Cromey Online

The writings of author, therapist, and priest Robert Warren Cromey.

My Photo
Location: San Francisco, California, United States

Wednesday, April 08, 2009

Easter Musings - Wednesday

1. Here we are in the middle of Holy Week. There are all these services going on and I am not motivated to go to any of them. I have not lost my faith just my patience in going to corporate worship. I don’t turn off my critic and find fault with much that goes on. Readings, prayers, sermons, chanting are tedious and don’t grip me any longer – not that they ever did. Sometimes music will bring a tear or a memory. Sometimes the sacrament of Holy Communion connects me to family or events and/or people in the congregation.

I am reading the propers in the 1662 BCP and find I do not want to read yet again about the passion of Jesus. My mind is clear about what it all means but I don’t want to go through the pain of reading the long narratives and brooding on the pain and suffering of Jesus. My old friend Hugh Magee puts it well when he writes:

"This is Palm Sunday, the celebration of victory and the acceptance of the truth. Let us not spend this holy week brooding on the crucifixion of God's Son, but happily in the celebration of his release. For Easter is the sign of peace, not pain. A slain Christ has no meaning."

I do look forward to Easter Day, the flowers, hymns, procession and the joyous upbeat service celebrating the resurrection of Jesus.

2. I do not know how to grow or enlarge the church at this time. I am glad I am not responsible for leading a congregation. The BCP liturgy is too precious and complex for seekers. It is not personal enough, it fails to grab one emotionally unless one is brought up in the faith and is trained in the liturgy. I also don’t find myself interested in developing liturgies to attract newcomers and visitors. It takes different music, prayers, and ways of consecrating and distributing bread and wine. Armand Kreft tries to attract people by gospel hymns and catholic worship with humor, fun and an upbeat personal style. That worked for him at Holy Innocents and we hope it will work in Buffalo where he works now.

3. The Easter Vigil is popular and chic now with endless readings, staying up most of the night and de-emphasizing the 11 AM Easer Day liturgy. Years ago I was invited to attend and preach at a sunrise service on Easter morning, I sniffed my refusal saying, “Jesus rose at 11 AM on a Easter morning and not a moment before.” Just old fashioned I guess. I used to love the services when I was in charge. Now that I am not I am impatient with what goes on. I am quite sure the church will go ahead without me. I am OK with my crusty view of religion and liturgy. My faith is whole; my expression of it is limited pretty much to social service and social action.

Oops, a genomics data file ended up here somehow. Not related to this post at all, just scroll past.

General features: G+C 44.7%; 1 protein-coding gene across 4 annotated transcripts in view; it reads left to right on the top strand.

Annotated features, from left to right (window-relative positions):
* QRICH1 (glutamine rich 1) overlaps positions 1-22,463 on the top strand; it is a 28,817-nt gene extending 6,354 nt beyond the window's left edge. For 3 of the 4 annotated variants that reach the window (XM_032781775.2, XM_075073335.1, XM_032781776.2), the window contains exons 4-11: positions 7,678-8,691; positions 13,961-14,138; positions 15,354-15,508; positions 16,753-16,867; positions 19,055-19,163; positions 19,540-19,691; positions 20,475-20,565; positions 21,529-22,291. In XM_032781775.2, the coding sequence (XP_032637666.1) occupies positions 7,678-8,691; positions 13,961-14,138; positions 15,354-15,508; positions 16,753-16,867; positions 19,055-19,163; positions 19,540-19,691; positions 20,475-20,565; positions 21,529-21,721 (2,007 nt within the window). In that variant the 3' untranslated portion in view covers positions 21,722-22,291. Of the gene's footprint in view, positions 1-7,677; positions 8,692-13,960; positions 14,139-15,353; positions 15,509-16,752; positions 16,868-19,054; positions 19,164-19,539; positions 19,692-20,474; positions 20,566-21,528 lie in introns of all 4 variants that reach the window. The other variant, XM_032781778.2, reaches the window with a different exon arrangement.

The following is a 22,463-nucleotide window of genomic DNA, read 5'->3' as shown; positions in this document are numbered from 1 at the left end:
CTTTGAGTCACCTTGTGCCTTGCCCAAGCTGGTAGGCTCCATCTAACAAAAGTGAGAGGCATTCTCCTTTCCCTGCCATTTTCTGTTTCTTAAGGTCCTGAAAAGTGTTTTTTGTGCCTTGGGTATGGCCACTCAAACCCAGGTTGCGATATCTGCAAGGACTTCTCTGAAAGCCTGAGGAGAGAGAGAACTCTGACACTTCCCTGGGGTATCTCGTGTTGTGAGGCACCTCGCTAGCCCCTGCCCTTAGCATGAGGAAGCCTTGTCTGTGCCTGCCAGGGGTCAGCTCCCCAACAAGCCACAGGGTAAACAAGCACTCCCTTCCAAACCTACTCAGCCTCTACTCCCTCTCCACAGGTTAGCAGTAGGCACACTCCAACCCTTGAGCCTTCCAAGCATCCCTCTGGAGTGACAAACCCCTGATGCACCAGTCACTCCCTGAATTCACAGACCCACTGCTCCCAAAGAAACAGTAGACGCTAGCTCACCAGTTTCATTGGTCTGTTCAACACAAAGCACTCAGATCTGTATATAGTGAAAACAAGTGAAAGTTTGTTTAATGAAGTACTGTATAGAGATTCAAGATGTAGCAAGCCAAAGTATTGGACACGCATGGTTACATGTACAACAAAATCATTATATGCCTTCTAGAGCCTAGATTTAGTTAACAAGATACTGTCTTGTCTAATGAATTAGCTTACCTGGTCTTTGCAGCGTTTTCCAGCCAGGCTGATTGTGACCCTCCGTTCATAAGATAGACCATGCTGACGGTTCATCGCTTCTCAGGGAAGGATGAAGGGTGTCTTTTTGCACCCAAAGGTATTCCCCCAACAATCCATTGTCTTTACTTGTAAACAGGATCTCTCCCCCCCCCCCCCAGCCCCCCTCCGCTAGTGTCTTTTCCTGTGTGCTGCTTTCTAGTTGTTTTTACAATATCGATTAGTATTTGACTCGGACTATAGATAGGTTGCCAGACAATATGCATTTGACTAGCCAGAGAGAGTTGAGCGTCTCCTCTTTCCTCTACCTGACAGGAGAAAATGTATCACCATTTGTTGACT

I never was much good at private prayer, meditation and the daily offices. I tried them out many times, dropped them, restarted them and basically pray on the go, while swimming and “ejaculatory” prayers, one of my favorite expressions of piety.



Anonymous Fred Fenton said...

Here are my "Easter Musings" this year:

Postmodern Easter

Pious folk deplore the commercialization of Christian holidays. Chocolate bunnies and baskets of colored eggs seem a distraction from the celebration of Jesus’ resurrection. Yet rabbits and eggs, viewed as symbols of fecundity and new life, may better represent a postmodern view of Easter than the earthquake, angels, and empty tomb of the Gospel accounts.

The postmodern mind, a mind no better than any other mind, but a mind conditioned by a certain way of thinking, finds unconvincing both a literal reading of the Bible stories and modern explanations of what may have occurred. One modern version speaks of an “Easter moment” when Jesus’ disciples realized he was in some sense “risen,” and still a force in their lives. Postmoderns desire something more than that. They want their own lives “resurrected,” transformed, made new.

That miracle begins with self-acceptance, knowing in our hearts we are of infinite worth. It involves stubborn belief in the capacity of the human spirit to triumph over adversity. It means facing an unknown future unafraid, trusting, in spite of all evidence to the contrary, there is ultimate meaning to human existence. Engaging life fully in this way cheats death of its power over our lives now and at the end of the journey.

Moreover, living life this way is contagious. It multiplies as fast as rabbits. It represents a renewable kind of energy, a rising of the human spirit, a whole universe of meaning in a single “new” life. We take a second look at the eggs in the Easter basket and smile.

8:27 PM  

Post a Comment

<< Home